Related Website: http://kpu.ca/MESjournal
Post expires on Saturday January 20th, 2018
Guest Editor: Patrick Cox, Rutgers University
Childhood and youth are always contested notions, but perhaps nowhere more than in popular culture. Popular culture offers representations of children and youth as, among other things, wise, dangerous, evil, innocent, sexual, doomed, and in various states of “in progress.” Popular culture is also the broad site of much child agency, where children and youth produce texts from novels to YouTube channels to websites, blogs, and zines, frequently outstripping their adult contemporaries in technological savvy and communicative capability. Popular culture for children is by turns condescending to the youngest audience, crass, pedantic, and appropriated by adults for their own pleasure. Elements of popular culture are designed to educate and socialize children; others are manipulated by children as political activism. These turns call into question and trouble conceptions not only of “the child” but of “popular culture” itself and propose a compelling nexus of questions befitting both Childhood Studies and Popular Culture Studies.
In this special issue, authors are invited to consider intersections of popular culture by, for, and about childhood, both broadly construed. We will explore both the impacts of popular culture on youth and childhood and the very real impacts of children and youth on popular culture. All disciplinary approaches are welcome, including but not limited to textual and visual analysis, ethnographic work, studies of children’s popular material culture, historical readings, comparative analysis of texts, and consumer and communication studies.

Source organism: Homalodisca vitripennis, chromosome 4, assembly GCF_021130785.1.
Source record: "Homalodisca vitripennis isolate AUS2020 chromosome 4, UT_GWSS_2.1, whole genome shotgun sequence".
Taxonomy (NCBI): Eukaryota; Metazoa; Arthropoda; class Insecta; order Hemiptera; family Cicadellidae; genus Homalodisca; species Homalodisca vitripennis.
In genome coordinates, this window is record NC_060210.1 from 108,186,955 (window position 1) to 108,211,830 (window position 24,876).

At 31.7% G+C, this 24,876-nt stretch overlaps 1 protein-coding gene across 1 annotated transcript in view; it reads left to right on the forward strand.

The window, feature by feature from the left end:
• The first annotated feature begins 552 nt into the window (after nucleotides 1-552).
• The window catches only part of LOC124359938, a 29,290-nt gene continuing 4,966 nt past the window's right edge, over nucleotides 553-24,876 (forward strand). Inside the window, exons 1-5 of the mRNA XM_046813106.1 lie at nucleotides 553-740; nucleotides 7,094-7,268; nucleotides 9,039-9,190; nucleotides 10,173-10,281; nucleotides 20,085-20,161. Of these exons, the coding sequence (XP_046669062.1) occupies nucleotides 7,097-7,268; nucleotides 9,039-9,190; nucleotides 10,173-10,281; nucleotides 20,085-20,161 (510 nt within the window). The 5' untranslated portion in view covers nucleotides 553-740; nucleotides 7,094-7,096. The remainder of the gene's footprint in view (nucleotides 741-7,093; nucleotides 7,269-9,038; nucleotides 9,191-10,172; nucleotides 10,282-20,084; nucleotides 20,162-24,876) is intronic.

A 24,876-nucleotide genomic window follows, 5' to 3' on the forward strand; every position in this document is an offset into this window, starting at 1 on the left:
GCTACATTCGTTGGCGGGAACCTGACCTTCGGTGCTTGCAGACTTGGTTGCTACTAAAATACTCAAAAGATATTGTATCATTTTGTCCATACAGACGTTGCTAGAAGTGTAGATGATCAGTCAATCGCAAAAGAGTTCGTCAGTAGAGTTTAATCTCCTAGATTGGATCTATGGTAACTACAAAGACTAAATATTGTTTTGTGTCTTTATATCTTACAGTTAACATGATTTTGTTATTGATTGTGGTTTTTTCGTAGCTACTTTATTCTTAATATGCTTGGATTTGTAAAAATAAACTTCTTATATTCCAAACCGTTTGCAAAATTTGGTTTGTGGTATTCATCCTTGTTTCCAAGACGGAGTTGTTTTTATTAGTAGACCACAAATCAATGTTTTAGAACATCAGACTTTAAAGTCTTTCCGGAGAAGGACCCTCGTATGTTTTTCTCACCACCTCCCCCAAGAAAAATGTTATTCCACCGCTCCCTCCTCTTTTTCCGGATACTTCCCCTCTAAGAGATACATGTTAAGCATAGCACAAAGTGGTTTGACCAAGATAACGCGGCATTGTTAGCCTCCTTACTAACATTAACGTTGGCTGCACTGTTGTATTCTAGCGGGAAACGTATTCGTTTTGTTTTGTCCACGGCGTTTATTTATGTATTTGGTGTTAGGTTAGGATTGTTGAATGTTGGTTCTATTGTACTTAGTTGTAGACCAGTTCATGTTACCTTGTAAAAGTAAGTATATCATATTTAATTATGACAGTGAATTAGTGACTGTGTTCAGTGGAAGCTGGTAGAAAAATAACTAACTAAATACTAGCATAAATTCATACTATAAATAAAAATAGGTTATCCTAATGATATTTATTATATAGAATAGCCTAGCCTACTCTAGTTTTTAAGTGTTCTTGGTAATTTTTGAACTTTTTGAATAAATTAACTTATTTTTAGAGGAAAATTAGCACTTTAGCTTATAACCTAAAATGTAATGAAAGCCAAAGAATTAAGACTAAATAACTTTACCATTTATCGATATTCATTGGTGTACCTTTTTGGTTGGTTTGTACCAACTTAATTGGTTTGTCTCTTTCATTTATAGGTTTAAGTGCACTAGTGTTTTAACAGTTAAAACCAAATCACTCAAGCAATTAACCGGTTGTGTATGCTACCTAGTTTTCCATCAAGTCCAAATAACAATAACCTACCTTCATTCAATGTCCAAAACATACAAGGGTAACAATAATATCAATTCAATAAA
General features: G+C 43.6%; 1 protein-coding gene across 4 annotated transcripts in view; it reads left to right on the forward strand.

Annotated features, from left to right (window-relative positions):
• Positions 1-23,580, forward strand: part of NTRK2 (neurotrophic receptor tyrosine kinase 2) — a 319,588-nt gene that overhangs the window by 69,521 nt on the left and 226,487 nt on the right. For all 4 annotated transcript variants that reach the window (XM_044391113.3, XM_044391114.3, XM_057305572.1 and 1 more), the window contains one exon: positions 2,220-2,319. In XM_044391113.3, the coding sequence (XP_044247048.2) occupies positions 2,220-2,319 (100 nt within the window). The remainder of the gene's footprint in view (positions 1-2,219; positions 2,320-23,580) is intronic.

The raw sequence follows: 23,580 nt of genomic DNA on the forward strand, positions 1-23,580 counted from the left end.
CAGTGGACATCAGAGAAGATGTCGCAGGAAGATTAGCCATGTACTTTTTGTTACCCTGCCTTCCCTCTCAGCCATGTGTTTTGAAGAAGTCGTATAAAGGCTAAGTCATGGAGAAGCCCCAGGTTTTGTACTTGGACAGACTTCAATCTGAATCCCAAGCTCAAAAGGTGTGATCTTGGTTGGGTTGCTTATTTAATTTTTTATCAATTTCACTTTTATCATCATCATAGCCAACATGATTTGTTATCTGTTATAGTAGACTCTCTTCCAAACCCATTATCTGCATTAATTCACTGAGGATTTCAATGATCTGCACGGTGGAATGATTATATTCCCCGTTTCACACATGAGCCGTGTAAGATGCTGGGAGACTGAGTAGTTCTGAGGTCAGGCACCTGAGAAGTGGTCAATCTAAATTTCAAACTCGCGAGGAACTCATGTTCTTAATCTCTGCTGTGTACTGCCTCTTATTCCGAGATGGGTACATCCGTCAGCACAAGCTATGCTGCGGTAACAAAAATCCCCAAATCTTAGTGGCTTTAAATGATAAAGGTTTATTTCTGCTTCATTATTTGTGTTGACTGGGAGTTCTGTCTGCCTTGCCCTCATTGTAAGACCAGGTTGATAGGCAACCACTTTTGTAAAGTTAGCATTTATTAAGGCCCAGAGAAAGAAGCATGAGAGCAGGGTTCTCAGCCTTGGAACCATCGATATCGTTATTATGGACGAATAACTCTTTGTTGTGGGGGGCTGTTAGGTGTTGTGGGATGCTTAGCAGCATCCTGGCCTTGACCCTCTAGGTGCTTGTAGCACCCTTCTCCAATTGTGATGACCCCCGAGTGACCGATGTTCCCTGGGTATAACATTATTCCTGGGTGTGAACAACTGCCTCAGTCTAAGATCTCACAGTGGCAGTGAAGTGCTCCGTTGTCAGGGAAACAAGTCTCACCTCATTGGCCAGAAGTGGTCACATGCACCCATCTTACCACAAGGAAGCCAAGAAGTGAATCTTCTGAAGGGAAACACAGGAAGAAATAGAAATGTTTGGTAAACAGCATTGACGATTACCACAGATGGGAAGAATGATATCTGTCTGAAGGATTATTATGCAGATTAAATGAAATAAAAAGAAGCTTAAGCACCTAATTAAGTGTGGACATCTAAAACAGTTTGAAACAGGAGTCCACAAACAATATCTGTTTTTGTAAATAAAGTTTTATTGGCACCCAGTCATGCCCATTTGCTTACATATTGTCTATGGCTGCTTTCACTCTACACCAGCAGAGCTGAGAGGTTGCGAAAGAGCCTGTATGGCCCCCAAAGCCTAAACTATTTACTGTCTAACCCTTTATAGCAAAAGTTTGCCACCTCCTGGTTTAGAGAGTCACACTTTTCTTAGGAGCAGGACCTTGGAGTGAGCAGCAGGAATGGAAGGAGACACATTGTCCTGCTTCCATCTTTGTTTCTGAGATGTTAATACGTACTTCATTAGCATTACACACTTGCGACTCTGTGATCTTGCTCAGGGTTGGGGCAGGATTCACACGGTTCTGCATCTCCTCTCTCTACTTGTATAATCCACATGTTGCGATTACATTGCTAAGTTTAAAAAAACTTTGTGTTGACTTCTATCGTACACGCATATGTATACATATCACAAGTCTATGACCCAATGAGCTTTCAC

Additionally, contemplations of the interstices between Childhood Studies and Popular Culture Studies as academic endeavors are encouraged. The two fields have been in limited conversation with one another, perhaps separated by epistemological and methodological concerns, yet the available data seems like a rich vein for insight. While both fields are multi-disciplinary and continuously evolving, Childhood Studies maintains very clear traces of its roots in social sciences, while Popular Culture Studies is still found more often housed in the Humanities. The two fields each have at their center subjects that have at times made it difficult for them to be taken seriously as sites of academic inquiry. With different questions at their core, how can the two fields interact? Put another way, how do we study this multitude of texts?
Topics for this special issue might include:
Popular culture and education, whether intentional or inadvertent;
Children’s popular culture as grown-up nostalgia;
Youth vs. adult perspectives on popular culture;
Children and youth as producers of popular culture;
New media as empowering or oppressive;
Capabilities for communication and interconnectivity;
Adult consumption of children’s popular culture;
Children’s consumption of decades-old popular culture;
Definitions of youth in popular culture;
Nostalgia through revivals and reboots;
Diminishing space between children’s and adult popular culture.